Originally published in Willow Springs 80

From the author

Notes on “Comfort on the Death of an Ancient Oak”

This piece started 5 or more years ago as a poem of about 15 lines. It had the image of the ruined ship and the story of a note on paper (I don’t know how to raise my daughter) becoming part of an ancient tree. I kept showing the poem to writer friends, and every response was along the lines of, “Huh? Something’s missing.” I was so sure the poem pointed to everything about my first years of motherhood, I’d tweak a few words and then ask another person to read it … and get the same puzzled or unmoved reaction.

I did what I usually do when a poem “needs more”: write loosely from what’s already on the page until I reach an image or idea that, condensed, belongs in the poem. In this case, though, nothing would condense—I had pages and pages of true statements that couldn’t be subsumed. And the stuff was hard to look at. Hard to admit, and hard to relive. Some years had to go by before I could make it seem whole, and some more years before I felt brave enough to send it out.

The beginning of motherhood had a hold on me for a long time, and making this essay was completely connected to the loosening of that hold. 

The piece is also about envy and distance in a friendship–treacherous territory. When the essay was well on its way to publication, I shared it with the friend I wrote about–someone I care about very much. It’s probably no surprise to anyone that her story of that time is different from any of mine, and that my tiny view of the sweetness she experienced with her newborn was just that–a tiny view, a distorted sketch of a scene more complicated than I could portray or even see, flawed friend that I am. As the piece goes out into the world I’m mindful of the ways it fails this friend, even though it’s still the truest piece of writing I could make about those years.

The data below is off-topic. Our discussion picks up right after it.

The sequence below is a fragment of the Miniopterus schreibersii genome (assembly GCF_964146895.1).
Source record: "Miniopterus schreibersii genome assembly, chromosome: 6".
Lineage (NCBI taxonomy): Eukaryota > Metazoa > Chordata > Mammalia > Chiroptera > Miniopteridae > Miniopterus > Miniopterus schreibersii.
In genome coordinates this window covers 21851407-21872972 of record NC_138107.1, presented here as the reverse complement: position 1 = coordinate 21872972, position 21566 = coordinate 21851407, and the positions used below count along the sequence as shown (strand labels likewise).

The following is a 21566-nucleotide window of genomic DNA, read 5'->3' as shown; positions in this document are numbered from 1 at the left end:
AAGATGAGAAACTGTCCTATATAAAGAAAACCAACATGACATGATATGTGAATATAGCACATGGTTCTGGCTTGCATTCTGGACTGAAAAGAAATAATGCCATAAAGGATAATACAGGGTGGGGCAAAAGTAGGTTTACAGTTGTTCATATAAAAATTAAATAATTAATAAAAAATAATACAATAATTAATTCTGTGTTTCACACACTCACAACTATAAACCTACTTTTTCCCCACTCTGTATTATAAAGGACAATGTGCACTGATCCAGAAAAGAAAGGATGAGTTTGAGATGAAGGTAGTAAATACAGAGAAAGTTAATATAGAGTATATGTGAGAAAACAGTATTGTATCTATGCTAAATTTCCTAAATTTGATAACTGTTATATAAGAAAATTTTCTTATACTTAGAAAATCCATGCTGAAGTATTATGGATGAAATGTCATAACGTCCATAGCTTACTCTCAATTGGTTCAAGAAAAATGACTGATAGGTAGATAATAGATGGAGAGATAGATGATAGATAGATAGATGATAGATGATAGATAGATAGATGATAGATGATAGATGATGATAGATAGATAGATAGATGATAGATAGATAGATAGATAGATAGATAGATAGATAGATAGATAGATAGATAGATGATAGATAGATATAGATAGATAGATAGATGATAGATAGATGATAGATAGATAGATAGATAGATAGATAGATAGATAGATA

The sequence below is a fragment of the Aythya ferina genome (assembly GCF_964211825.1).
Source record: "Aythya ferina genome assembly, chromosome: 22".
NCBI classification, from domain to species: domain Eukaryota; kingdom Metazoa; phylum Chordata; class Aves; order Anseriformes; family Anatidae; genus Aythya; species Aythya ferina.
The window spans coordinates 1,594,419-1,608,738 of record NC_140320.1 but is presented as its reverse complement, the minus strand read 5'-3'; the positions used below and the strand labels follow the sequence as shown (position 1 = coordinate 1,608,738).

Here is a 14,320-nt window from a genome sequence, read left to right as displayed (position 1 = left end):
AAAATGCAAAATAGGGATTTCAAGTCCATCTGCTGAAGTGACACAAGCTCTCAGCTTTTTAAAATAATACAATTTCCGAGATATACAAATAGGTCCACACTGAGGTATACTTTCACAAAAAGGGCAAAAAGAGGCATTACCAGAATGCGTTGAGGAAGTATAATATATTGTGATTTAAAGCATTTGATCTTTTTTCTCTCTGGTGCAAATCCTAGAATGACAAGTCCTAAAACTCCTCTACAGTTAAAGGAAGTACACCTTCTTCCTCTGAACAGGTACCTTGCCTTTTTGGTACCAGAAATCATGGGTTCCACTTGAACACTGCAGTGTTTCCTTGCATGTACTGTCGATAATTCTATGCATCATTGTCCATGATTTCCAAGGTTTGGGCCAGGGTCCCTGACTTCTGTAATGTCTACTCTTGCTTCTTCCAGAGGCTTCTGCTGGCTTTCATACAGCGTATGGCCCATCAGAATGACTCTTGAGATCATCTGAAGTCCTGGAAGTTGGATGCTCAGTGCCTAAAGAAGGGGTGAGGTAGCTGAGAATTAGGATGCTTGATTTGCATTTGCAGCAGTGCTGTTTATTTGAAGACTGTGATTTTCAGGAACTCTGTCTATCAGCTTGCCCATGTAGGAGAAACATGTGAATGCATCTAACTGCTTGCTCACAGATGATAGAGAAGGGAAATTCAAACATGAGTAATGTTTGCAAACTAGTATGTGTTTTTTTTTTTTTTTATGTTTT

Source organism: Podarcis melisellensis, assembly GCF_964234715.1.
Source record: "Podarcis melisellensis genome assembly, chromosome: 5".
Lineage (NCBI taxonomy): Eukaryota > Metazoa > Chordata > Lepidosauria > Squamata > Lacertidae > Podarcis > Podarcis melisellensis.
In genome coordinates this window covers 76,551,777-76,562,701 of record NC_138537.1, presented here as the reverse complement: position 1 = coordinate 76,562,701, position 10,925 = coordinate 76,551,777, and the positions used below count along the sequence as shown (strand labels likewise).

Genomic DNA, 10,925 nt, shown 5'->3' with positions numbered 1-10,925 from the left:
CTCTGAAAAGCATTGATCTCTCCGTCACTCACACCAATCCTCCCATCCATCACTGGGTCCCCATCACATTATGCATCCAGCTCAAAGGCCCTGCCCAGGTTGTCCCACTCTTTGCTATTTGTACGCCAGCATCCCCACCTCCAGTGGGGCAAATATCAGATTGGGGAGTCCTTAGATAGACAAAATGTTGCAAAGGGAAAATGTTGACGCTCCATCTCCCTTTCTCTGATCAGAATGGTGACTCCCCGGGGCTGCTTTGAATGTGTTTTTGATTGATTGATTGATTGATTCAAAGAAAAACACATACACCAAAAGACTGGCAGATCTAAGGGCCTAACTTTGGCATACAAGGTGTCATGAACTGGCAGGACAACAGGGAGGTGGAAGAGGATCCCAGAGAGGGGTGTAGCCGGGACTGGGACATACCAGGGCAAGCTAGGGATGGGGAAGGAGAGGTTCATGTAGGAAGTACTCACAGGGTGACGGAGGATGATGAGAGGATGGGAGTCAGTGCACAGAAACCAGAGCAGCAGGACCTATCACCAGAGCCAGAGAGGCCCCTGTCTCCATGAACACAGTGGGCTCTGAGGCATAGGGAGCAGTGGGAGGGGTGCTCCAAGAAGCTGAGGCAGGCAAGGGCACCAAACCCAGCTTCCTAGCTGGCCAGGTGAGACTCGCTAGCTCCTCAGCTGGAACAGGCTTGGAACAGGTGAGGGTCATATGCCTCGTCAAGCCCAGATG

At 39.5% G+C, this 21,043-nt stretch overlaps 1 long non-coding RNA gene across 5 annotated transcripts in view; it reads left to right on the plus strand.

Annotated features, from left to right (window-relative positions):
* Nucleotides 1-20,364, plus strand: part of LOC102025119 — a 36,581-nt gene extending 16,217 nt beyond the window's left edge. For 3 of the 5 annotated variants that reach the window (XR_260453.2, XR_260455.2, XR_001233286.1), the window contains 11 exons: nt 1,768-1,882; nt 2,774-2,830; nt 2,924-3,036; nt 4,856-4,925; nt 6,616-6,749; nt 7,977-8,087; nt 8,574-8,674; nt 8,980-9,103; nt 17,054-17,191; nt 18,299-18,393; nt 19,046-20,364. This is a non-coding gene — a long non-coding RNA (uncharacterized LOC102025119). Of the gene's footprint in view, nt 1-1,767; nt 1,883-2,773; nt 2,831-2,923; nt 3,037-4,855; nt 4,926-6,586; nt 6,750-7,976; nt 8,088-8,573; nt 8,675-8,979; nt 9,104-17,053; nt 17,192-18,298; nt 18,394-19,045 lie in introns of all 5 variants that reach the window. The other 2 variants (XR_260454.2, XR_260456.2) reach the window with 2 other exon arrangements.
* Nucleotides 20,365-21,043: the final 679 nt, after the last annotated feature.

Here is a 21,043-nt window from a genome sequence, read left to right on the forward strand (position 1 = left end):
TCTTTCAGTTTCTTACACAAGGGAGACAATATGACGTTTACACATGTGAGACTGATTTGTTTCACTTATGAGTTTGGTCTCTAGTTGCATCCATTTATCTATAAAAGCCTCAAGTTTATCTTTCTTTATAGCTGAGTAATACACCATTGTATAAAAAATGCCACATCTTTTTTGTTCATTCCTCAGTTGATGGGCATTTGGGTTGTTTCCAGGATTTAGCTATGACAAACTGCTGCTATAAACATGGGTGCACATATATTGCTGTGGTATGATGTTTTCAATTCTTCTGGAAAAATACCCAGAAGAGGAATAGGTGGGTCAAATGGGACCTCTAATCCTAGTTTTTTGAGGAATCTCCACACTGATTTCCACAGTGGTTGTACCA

Music, Food, Booze, Tattoos, Kittens, etc.

You said you’re tired of hearing about books, but this is different: I listen to a lot of audiobooks while I’m running, gardening, driving, etc. It’s rare that the audio medium adds much to the book—usually it’s just a convenient way of taking in the words. But last month I listened to George Saunders’ Lincoln in the Bardo, and it was such a beautiful experience; it’s read by dozens of voices—one for each of the many voices of the book—a scheme that seems so right for the story, I can hardly imagine it would be as pleasurable to read it on paper. I hope it inspires many more interesting marriages of audio and literature in the future.


About Carolyn Williams-Noren

Carolyn Williams-Noren’s poems have appeared in AGNI, Salamander, Gigantic Sequins, Sugar House Review, and elsewhere. Her chapbook, Small Like a Tooth, was published by Dancing Girl Press in 2015. She is the recipient of a McKnight Artist Fellowship (2014), Minnesota State Arts Board Artist Initiative Grants (2013 and 2016), and a Loft Mentor Award (2010). She founded and takes care of a little poetry library in the Minneapolis neighborhood where she lives with her family.